In January, I claimed creationism is inherently homophobic and misogynistic. Not everyone agreed; there was some discussion over whether I’d committed a logical fallacy. But I’ll tell you who hasn’t challenged my argument: creationists. They’re in no rush to admit to being misogynists: they claim their particular brand of paternalistic sexism—’complementarian’ gender roles—is in fact kind to women. But they’re queueing up to admit that their belief in creationism excludes gay people.
Last Monday, Alabama Supreme Court Justice Roy Moore addressed an anti-equal marriage rally in Texas. He told the audience federal courts had no authority to stop bans on same-sex marriage. His reasoning?
Nothing in the Constitution of the United States, nothing in the laws or precedence of the federal courts give federal courts any authority over domestic policy of family and marriage in the state of Texas, in the state of Alabama, or anywhere else…
No court has authority to redefine what God proposed in Genesis.
That would be the same Roy Moore who in 2010, when campaigning to become Alabama Governor, tried to use the fact that one of his opponents believed in evolution as a campaign smear. The same belief that Genesis must be literally true fuels both Moore’s homophobia and his opposition to science.
Not long before that, Ken Ham had eagerly reminded us he is a horrible bigot:
Homosexual behavior is quickly becoming a norm on television as more and more shows celebrate and applaud it—and as these shows try to normalize such behaviors among our children. Our culture has completely rejected God’s Word as the foundation for its thinking and we are increasingly seeing everyone simply doing what is right in their own eyes (Judges 21:25). Sadly, the secular culture is doing a good job indoctrinating children into accepting its views of morality.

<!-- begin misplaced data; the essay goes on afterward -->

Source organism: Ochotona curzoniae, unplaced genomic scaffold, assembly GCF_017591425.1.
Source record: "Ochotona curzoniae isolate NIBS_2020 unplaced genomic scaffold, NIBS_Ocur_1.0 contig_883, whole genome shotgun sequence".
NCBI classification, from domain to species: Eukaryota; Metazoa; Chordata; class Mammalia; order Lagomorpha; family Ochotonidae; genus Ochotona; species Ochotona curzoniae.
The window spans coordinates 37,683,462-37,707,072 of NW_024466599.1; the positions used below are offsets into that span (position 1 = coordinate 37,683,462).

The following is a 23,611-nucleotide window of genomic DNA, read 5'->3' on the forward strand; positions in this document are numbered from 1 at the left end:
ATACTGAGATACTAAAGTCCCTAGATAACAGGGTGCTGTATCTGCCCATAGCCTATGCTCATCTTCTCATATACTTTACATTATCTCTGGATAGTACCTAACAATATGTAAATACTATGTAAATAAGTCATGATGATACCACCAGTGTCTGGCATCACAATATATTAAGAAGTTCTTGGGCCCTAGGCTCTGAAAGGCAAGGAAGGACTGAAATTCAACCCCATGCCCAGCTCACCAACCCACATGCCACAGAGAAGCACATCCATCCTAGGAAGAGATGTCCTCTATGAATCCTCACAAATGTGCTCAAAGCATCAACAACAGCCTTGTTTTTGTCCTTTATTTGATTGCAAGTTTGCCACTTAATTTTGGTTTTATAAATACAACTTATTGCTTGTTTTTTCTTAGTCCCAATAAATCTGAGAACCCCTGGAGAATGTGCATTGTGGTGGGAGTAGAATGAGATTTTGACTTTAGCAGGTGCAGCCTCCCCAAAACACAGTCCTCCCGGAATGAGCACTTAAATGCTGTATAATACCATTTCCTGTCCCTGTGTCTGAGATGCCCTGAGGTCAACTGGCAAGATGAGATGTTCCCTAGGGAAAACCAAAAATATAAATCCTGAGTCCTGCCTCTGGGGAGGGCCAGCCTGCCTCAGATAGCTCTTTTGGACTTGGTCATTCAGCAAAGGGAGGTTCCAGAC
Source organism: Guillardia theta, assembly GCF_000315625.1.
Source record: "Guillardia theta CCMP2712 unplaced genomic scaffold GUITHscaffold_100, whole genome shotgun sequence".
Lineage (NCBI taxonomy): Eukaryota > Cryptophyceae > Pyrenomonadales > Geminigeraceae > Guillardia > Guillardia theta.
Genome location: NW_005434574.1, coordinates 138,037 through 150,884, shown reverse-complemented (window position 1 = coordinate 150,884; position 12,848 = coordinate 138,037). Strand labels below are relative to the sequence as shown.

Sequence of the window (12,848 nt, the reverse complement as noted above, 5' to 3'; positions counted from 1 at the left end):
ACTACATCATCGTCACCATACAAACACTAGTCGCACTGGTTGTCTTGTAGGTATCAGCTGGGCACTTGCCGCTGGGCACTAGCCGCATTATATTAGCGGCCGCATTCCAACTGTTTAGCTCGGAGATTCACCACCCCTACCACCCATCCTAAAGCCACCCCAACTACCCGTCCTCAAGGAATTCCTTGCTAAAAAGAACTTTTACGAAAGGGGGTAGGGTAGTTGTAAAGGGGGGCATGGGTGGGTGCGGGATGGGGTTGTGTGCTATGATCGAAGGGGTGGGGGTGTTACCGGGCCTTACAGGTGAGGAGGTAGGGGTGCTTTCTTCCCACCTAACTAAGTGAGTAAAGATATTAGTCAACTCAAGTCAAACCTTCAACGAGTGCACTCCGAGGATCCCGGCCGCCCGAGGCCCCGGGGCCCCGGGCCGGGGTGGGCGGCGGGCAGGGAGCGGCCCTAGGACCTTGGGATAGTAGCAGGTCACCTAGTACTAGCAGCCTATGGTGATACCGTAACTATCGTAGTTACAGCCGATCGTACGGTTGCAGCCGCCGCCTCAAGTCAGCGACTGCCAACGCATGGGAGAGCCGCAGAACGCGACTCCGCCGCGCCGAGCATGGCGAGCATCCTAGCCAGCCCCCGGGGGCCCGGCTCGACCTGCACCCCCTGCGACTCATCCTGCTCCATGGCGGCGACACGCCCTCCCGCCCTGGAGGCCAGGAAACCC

What was Ham’s justification for this? Why, his literal interpretation of Genesis, of course, the same reason he believes dinosaurs were on Noah’s Ark:
But marriage did not evolve. Genesis is clear that marriage was created by God, and it was designed to be between one man and one woman for life (Genesis 1:27, 2:24).
Meanwhile, a random fanatic has sent a letter to all nine US Supreme Court Chief Justices, entitled “The Truth of Genesis: A Question of Marriage”, which in its entirety uses creationist arguments to attack marriage equality.
Those who accused me of making a logical fallacy pointed out that I can’t prove causality here. Maybe these people would be bigots anyway (I accept that it’s probable they would). And since it’s possible to believe in a young Earth without being a homophobe, there is no necessary connection.
Well, the above creationists think there is a necessary connection, but I’m not going to defend their view. I accept that, logically, what you believe about one part of the Bible says nothing about what you will believe about the rest of it. You, however, must recognise that creationists are not always the most logical people. People fail to understand the emotional pull of creationism as a support for the Bible. If you discovered that scientific evidence did, in fact, overwhelmingly support the historical accuracy of the book of Genesis, you would look again at the Bible, wouldn’t you? That’s the position I grew up with. I had faith anyway, but my ‘discovery’ that science supported the Bible reinforced my faith and made me take the whole thing much more seriously and literally.
True, logically speaking, Genesis 1-2 could be partially correct just as easily as it could be entirely true or entirely false. Logically, the truth of Genesis has no bearing on the truth of the Gospels or Paul’s letters, written centuries later in a different country. Logically, you could believe the Bible is the Word of God without being a creationist (if you take Genesis as metaphor), and you could be a creationist without believing the rest of it. But emotionally, creationism made the whole Bible seem unquestionable, homophobia and all.